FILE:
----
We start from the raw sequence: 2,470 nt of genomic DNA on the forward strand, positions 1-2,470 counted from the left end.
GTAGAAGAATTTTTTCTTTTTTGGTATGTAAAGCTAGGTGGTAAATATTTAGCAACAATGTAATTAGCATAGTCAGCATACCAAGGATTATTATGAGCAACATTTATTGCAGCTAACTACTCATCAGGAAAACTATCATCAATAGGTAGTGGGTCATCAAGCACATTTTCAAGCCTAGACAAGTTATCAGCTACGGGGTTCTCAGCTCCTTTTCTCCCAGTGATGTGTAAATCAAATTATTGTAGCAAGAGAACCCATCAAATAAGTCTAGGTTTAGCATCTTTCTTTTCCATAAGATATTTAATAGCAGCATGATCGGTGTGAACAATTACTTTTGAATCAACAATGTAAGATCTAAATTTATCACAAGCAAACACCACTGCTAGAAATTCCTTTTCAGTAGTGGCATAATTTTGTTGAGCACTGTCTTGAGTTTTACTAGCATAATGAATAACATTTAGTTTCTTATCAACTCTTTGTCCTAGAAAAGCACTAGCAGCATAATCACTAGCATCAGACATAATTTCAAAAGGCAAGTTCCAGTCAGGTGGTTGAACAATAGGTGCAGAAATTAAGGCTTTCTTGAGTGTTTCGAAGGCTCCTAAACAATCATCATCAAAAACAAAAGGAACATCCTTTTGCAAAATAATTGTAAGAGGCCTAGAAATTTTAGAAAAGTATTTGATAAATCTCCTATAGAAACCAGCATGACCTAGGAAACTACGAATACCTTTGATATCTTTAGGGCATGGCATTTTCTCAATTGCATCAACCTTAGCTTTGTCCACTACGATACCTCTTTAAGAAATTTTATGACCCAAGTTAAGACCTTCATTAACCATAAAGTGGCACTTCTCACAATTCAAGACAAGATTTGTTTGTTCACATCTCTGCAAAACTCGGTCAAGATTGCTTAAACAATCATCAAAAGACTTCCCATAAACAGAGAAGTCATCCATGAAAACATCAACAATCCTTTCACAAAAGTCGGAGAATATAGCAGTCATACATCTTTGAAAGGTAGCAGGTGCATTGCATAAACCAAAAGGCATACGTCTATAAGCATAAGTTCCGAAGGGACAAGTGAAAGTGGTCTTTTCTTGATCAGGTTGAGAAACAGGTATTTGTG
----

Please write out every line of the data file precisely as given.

We start from the raw sequence: 2,470 nt of genomic DNA on the forward strand, positions 1-2,470 counted from the left end.
GTAGAAGAATTTTTTCTTTTTTGGTATGTAAAGCTAGGTGGTAAATATTTAGCAACAATGTAATTAGCATAGTCAGCATACCAAGGATTATTATGAGCAACATTTATTGCAGCTAACTACTCATCAGGAAAACTATCATCAATAGGTAGTGGGTCATCAAGCACATTTTCAAGCCTAGACAAGTTATCAGCTACGGGGTTCTCAGCTCCTTTTCTCCCAGTGATGTGTAAATCAAATTATTGTAGCAAGAGAACCCATCAAATAAGTCTAGGTTTAGCATCTTTCTTTTCCATAAGATATTTAATAGCAGCATGATCGGTGTGAACAATTACTTTTGAATCAACAATGTAAGATCTAAATTTATCACAAGCAAACACCACTGCTAGAAATTCCTTTTCAGTAGTGGCATAATTTTGTTGAGCACTGTCTTGAGTTTTACTAGCATAATGAATAACATTTAGTTTCTTATCAACTCTTTGTCCTAGAAAAGCACTAGCAGCATAATCACTAGCATCAGACATAATTTCAAAAGGCAAGTTCCAGTCAGGTGGTTGAACAATAGGTGCAGAAATTAAGGCTTTCTTGAGTGTTTCGAAGGCTCCTAAACAATCATCATCAAAAACAAAAGGAACATCCTTTTGCAAAATAATTGTAAGAGGCCTAGAAATTTTAGAAAAGTATTTGATAAATCTCCTATAGAAACCAGCATGACCTAGGAAACTACGAATACCTTTGATATCTTTAGGGCATGGCATTTTCTCAATTGCATCAACCTTAGCTTTGTCCACTACGATACCTCTTTAAGAAATTTTATGACCCAAGTTAAGACCTTCATTAACCATAAAGTGGCACTTCTCACAATTCAAGACAAGATTTGTTTGTTCACATCTCTGCAAAACTCGGTCAAGATTGCTTAAACAATCATCAAAAGACTTCCCATAAACAGAGAAGTCATCCATGAAAACATCAACAATCCTTTCACAAAAGTCGGAGAATATAGCAGTCATACATCTTTGAAAGGTAGCAGGTGCATTGCATAAACCAAAAGGCATACGTCTATAAGCATAAGTTCCGAAGGGACAAGTGAAAGTGGTCTTTTCTTGATCAGGTTGAGAAACAGGTATTTGTG